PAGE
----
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Blog

Reflections on "Special" Niddrie, Church Planting and the Great Commission

Gavin Peacock

     
     If you want to see the power of the Gospel according to the Great Commission go to Niddrie Community Church (http://www.niddrie.org).  I say "see" because Gospel transformation is so evident there. In my ten days with their pastor, Mez McConnell, his leaders, and the people of the area, I saw three come to faith in Christ. I did Bible studies with  men and women who are recovering from addiction to drugs and alcohol but, more importantly, who have been cleansed of their sin by the blood of Christ. I preached to an evening congregation who sang with passion and joy to a merciful God, and with a gratefulness for forgiven sin that was refreshing. You see they understand grace in Niddrie because they know they have been forgiven much. The doctrines of sin and Hell are not disputed, so the doctrines of grace are more gladly received. The veneer of middle class life which covers up so many people's sin so that it feels like there is no need for Christ is not prevalent there. In Niddrie, people have experienced the effects of sin from the outside through poverty, suffering and abuse and, in many cases, through the consequences of their own misdemeanours. Though not perfect, there are no masks. What's the point? The masks don't look that good anyway. So that leaves people free to make much of Christ and the robe of his righteousness, knowing that God smiles upon us in him.

      So why is this happening here? What's so "special" about Niddrie and Mez McConnell's ministry?
Well, I certainly think God has raised up a man like Mez for a time such as this. Anyone who knows Mez knows that he was a man on the wrong side of the law who was saved by the Gospel of Christ through the faithful ministry of Christian men who came into his life. (Check out his testimony here http://t4g.org/media/2012/04/testimonies-mez-mcconnell/).
He also understands the schemes in which he ministers. The local people respect him and give him a hearing. He is profoundly theological yet able to convey the truth in an understandable way. There is thought and structure below the organic nature of weekly routine in Niddrie, through the preaching, Bible studies, Recover groups, and life on life ministry. People may see a tough guy in Mez, but I see a family man who loves and leads his wife and two daughters, a man who has deep deep compassion for the lost and the deprived in this world and a man who loves God above all else. I have made a good friend in Mez and hold a deep affection for his people. But lest this article turn into hagiography, the key is that in Niddrie new converts are being made. There are twenty people waiting to be baptized. This is not a place of Christian "shuffling" where believers are moving from one church to another. Here God's Spirit is moving and indigenous people are coming to the Lord. Hence Mez's initiative to plant/revitalize 20 churches in 20 schemes by raising up men and women to do the work (http://www.20schemes.com).
   
     Jesus says in Matthew 28:18-20 that all authority in heaven and on earth has been given to him. This is the ground for us to go and make and grow disciples of all the nations. He also says that he will be with us to the end of the age. What's the link between Christ's authority that tells us to go and the promised presence of Christ with us?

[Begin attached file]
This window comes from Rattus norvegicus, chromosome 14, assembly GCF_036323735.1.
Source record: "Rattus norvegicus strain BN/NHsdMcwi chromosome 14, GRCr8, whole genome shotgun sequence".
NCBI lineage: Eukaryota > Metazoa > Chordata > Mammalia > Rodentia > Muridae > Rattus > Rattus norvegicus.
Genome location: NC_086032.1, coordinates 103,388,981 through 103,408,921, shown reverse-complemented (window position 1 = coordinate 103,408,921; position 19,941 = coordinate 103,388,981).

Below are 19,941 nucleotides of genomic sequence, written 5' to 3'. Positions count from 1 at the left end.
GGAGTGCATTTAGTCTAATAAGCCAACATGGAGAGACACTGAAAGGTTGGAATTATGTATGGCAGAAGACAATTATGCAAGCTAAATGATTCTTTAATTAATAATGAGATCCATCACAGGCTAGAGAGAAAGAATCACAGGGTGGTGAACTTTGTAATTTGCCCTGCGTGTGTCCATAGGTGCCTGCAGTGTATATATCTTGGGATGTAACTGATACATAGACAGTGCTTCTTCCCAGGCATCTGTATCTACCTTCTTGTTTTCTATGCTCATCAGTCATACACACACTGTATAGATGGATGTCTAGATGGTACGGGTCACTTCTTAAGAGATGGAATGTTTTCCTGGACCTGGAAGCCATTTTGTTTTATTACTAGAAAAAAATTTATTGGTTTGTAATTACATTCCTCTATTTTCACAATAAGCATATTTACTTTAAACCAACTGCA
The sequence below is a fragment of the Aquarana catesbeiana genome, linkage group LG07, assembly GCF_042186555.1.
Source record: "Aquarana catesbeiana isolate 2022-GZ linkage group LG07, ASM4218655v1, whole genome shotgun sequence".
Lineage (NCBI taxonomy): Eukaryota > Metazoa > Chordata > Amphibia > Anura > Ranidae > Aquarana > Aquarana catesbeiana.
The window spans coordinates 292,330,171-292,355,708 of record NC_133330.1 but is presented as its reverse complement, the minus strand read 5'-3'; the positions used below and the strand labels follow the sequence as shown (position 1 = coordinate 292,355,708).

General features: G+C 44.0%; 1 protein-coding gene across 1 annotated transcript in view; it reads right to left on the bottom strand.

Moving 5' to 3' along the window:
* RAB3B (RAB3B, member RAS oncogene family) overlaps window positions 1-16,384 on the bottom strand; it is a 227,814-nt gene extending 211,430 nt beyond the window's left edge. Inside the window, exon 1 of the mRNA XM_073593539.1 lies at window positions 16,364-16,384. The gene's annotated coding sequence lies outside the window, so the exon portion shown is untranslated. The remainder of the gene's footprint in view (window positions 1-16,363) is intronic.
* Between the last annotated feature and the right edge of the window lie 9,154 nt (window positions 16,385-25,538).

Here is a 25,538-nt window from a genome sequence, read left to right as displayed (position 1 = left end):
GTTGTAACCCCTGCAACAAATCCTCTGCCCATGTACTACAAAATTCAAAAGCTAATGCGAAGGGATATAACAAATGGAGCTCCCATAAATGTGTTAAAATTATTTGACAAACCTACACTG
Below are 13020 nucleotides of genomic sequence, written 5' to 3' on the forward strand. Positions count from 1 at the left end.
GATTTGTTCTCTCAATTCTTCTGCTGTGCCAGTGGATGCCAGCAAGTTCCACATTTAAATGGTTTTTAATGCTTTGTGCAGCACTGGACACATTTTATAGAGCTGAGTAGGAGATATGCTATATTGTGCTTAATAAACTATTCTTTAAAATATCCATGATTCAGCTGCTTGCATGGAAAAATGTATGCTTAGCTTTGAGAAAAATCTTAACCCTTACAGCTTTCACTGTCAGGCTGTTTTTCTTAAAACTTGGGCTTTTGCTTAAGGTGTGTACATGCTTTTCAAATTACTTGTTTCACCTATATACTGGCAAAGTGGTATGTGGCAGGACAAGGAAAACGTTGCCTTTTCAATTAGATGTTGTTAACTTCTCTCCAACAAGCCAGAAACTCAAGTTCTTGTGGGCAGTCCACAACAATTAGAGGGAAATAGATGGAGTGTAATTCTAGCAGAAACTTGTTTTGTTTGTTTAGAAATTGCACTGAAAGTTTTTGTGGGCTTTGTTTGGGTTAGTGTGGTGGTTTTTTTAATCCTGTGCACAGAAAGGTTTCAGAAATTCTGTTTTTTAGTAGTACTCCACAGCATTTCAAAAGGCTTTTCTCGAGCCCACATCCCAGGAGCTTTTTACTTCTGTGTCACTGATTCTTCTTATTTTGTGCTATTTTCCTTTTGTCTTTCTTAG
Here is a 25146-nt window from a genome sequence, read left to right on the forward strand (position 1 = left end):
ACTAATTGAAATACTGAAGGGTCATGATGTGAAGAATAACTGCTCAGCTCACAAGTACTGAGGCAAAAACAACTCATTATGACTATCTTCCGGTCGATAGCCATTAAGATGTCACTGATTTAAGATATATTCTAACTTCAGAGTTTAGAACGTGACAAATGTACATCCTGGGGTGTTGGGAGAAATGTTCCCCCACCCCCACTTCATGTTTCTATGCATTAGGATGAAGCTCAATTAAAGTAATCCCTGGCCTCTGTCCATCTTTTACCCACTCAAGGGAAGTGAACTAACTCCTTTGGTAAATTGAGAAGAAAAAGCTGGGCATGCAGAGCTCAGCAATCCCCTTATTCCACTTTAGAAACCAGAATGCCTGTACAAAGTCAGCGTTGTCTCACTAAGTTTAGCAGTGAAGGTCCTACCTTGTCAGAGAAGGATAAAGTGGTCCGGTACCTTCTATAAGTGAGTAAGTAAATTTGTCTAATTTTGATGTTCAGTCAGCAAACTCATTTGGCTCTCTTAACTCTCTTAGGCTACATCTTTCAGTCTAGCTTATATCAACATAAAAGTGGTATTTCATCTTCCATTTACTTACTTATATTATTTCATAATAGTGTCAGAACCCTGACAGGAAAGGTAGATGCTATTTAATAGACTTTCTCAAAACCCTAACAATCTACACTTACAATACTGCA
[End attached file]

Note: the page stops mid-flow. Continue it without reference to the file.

Don Carson puts it this way: "It is not surprising that as we discharge this commission, the promised presence of Jesus is cherished all the more. Because we know him and his transforming presence in our own lives, we evangelize, baptize, instruct, disciple- and know him all the better, and experience all the more his transforming presence in our own lives. His promise to be with us to the end of the age is thus the matrix out of which we obey the Great Commission, simultaneously the ground and the goal, the basis and the reward. How could it be otherwise? We serve him because we love him and long to hear his blessed "Well done!" at the end of our course"

       Belief in the saving and transforming power of the Gospel Christ is what makes Niddrie Community Church a living church and it is why 20schemes will succeed and it is how the Great Commission will happen. The sovereign power and presence of Lord Jesus is then the ground and the goal for Church growth, church planting and the ingathering of the elect from all the nations. He will build his church and the sheep will hear his voice and come when they hear the Gospel.

     Satan couldn't care less whether you are rich or poor as long as you ignore Christ. It's just that it's hard for a rich man to enter the kingdom. Many may look at a deprived area like Niddrie with an "us and them" mentality, all the while secretly and damningly saying with the Pharisee, "God I thank you that I'm not like other, extortioners, unjust adulterers, or even like this tax collector" (Luke 18:11). But the Gospel levels the playing field and strips back any veneer to reveal the desperate state and poverty of each human heart before a holy God so that all fall short and need Christ and all are equal in his sight. What's so special about Niddrie?  Ultimately the "special" thing about Niddrie is a sense of God's holiness, and a sense of sin, and a sense of grace, which gives rise to a faithfulness to fulfill the Great Commission by proclaiming the explicit Gospel of Christ. The Gospel community testifies to the surrounding unbelieving community by Gospel proclamation. And transformed life on life missional living lends authenticity to that proclamation.  So Niddrie Community Church is an imperfect community of grace. Imperfect, yes. But a community knit together in love by the Gospel grace of God in Christ. We need more churches like this in which you can already hear the echo of a divine, "Well done".